* ---------------------------------------------------------------------- *
h nomain

 * ---------------------------------------------------------------------- *
 * Exportable Prototypes                                                  *
 * ---------------------------------------------------------------------- *
 /copy LSCLIB/qrpglesrc,lss001rp

 * ---------------------------------------------------------------------- *
 * API Prototypes                                                         *
 * ---------------------------------------------------------------------- *
d RtvCallStack    pr                  extpgm('QWVRCSTK')
d                             2000a
d                               10i 0
d                                8a
d                               56a
d                                8a
d                               15a

 * ---------------------------------------------------------------------- *
 * RtvProgram: Retrieve the program name                                  *
 * ---------------------------------------------------------------------- *
p RtvProgram      b                   export
d RtvProgram      pi            10a

d Var             ds          2000    qualified
d  BytAvl                       10i 0
d  BytRtn                       10i 0
d  Entries                      10i 0
d  Offset                       10i 0
d  Count                        10i 0

d JobID           ds                  qualified
d  QName                        26a   inz('*')
d  IntID                        16a
d  Res3                          2a   inz(*loval)
d  ThreadInd                    10i 0 inz(1)
d  Thread                        8a   inz(*loval)

d Entry           ds                  qualified
d  Length                       10i 0
d  Program                      10a   overlay(Entry: 25)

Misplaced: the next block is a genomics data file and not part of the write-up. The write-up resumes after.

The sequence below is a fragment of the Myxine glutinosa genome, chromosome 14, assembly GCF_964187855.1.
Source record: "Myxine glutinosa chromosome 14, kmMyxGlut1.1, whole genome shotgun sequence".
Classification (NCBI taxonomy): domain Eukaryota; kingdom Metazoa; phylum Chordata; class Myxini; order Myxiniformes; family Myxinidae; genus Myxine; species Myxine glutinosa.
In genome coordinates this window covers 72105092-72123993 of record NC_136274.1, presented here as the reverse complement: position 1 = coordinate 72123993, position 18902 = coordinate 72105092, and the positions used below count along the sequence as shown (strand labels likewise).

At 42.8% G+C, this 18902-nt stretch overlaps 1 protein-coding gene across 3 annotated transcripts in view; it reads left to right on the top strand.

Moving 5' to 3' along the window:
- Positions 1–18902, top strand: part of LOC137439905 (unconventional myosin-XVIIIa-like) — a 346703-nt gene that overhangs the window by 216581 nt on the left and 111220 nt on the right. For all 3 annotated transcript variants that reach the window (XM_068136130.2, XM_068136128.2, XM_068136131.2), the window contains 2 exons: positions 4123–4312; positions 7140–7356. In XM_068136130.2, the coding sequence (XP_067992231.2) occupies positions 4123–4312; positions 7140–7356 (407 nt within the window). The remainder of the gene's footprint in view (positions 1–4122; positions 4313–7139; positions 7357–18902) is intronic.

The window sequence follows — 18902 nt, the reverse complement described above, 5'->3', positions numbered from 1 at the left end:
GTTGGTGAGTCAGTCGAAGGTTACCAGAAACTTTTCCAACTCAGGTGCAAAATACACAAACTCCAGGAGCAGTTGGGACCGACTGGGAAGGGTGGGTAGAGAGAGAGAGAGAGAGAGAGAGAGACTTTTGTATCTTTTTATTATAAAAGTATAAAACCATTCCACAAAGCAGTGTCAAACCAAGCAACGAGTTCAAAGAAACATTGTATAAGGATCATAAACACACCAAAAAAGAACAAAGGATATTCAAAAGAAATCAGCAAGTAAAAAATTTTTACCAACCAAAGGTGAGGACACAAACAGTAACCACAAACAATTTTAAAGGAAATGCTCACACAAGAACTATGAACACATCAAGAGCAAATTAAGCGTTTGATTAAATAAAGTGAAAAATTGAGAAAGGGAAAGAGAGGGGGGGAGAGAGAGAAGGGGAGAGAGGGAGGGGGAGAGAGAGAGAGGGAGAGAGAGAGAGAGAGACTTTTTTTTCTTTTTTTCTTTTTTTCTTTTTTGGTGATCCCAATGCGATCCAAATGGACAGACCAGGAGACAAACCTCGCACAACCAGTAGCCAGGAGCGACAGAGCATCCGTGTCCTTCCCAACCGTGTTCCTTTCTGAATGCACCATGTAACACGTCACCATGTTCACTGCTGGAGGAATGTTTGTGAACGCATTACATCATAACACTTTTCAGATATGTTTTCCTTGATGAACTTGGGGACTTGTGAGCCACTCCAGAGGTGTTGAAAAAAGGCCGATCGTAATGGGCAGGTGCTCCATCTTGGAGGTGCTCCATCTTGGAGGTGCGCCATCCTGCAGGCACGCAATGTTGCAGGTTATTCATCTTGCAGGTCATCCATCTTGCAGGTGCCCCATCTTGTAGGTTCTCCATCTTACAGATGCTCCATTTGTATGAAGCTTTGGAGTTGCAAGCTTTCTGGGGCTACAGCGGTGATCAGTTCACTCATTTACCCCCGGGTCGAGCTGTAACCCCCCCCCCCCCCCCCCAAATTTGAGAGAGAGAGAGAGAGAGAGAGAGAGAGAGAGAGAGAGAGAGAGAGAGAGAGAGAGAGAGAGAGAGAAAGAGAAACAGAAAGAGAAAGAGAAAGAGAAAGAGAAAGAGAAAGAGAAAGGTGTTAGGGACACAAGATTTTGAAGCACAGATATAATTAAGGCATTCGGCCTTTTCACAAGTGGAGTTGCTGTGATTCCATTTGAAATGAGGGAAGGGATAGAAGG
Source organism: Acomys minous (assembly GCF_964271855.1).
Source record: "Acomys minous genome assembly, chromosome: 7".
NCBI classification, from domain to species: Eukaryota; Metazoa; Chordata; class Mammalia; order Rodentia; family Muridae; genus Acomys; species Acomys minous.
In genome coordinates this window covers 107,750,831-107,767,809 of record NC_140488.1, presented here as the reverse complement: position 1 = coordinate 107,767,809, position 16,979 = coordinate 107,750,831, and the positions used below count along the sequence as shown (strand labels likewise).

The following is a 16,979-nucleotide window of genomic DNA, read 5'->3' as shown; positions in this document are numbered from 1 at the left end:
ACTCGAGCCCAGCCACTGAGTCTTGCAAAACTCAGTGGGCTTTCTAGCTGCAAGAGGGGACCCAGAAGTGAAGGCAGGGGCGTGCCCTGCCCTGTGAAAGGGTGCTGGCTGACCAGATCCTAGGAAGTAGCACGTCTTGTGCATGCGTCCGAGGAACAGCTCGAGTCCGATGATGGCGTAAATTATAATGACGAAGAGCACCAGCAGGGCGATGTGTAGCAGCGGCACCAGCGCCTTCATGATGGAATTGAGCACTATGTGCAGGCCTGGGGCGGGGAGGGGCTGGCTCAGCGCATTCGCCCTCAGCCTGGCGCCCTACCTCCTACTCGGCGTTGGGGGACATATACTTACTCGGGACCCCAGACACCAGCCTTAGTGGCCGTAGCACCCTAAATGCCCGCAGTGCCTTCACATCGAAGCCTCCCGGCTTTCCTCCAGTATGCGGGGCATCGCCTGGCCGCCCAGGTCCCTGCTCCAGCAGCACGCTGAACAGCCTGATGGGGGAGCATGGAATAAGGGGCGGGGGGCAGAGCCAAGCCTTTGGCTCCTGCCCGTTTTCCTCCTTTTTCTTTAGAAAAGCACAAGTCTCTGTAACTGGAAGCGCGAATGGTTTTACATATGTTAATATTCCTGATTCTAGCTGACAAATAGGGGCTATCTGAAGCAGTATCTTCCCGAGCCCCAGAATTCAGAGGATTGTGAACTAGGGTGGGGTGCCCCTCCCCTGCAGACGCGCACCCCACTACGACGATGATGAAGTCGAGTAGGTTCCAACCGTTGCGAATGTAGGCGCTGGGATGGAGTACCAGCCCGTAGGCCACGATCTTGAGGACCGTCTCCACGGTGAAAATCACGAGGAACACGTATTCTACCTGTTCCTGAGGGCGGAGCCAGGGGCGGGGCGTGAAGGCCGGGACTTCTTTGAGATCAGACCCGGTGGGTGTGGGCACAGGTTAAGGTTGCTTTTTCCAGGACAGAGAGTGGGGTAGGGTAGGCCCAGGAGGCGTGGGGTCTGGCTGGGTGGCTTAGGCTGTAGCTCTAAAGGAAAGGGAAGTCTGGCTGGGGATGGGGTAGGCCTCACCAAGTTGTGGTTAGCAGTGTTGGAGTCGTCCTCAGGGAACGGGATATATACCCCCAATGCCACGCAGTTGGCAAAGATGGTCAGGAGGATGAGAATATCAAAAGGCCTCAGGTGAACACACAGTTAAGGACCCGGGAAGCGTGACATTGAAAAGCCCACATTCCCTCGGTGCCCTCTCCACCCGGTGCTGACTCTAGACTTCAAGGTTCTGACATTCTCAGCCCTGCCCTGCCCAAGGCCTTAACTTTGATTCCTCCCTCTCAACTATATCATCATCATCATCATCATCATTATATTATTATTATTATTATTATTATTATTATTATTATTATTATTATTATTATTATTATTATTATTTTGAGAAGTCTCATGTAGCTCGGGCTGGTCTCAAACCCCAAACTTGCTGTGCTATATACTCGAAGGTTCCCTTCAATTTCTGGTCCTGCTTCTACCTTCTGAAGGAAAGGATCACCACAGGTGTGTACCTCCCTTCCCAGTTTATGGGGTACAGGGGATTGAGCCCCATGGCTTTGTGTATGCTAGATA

d  Library                      10a   overlay(Entry: 35)

d VarLength       s             10i 0 inz(%size(Var))
d RcvFormat       s              8a   inz('CSTK0100')
d JobIdFmt        s              8a   inz('JIDF0100')
d ApiError        s             15a
d i               s             10i 0

     RtvCallStack(Var: VarLength: RcvFormat: JobID: JobIdFmt : ApiError);
     for i = 1 to 2;
         Entry = %subst(Var: Var.Offset + 1);
         Var.Offset += Entry.Length;

     return Entry.Program;

p RtvProgram      e
 * ---------------------------------------------------------------------- * 

I’m not going to go into too much detail here. The service program LSS001R contains one procedure, RtvProgram which uses the QWVRCSTK API to retrieve the current call stack then it reads back two entries: The first entry is the service program and the second entry is the calling program. And this is the program name that it returns.

You now need to create the RPG Module. Note the terminology here — you are not creating a Bound RPG Program (it’s the difference between options 15 and 14 in PDM).

I also need the binding source. In this case, the member is called LSS001S and I have put it in the QSRVSRC source file. It looks like this:


Note that the capitalisation is actually important here.

And now I’m ready to create the service program:


Since I’m doing this from scratch, I need to create a binder directory:

CRTBNDDIR BNDDIR(LSCLIB/LSBNDDIR) TEXT('General purpose binding directory')

And add the service program to it:


And we’re ready to go. All I have to do now is make a couple of amendments to the main program to take advantage of the service program:

The control spec needs this line:

h bnddir('LSBNDDIR')                                                       

Obviously, I need to copy the prototype definition somewhere in the definition specification:

 /copy LSCLIB/qrpglesrc,lss001rp                                       

And when the program starts, I need to identify the name of the program:


     // Identify the current program
     program = RtvProgram();

And that’s it.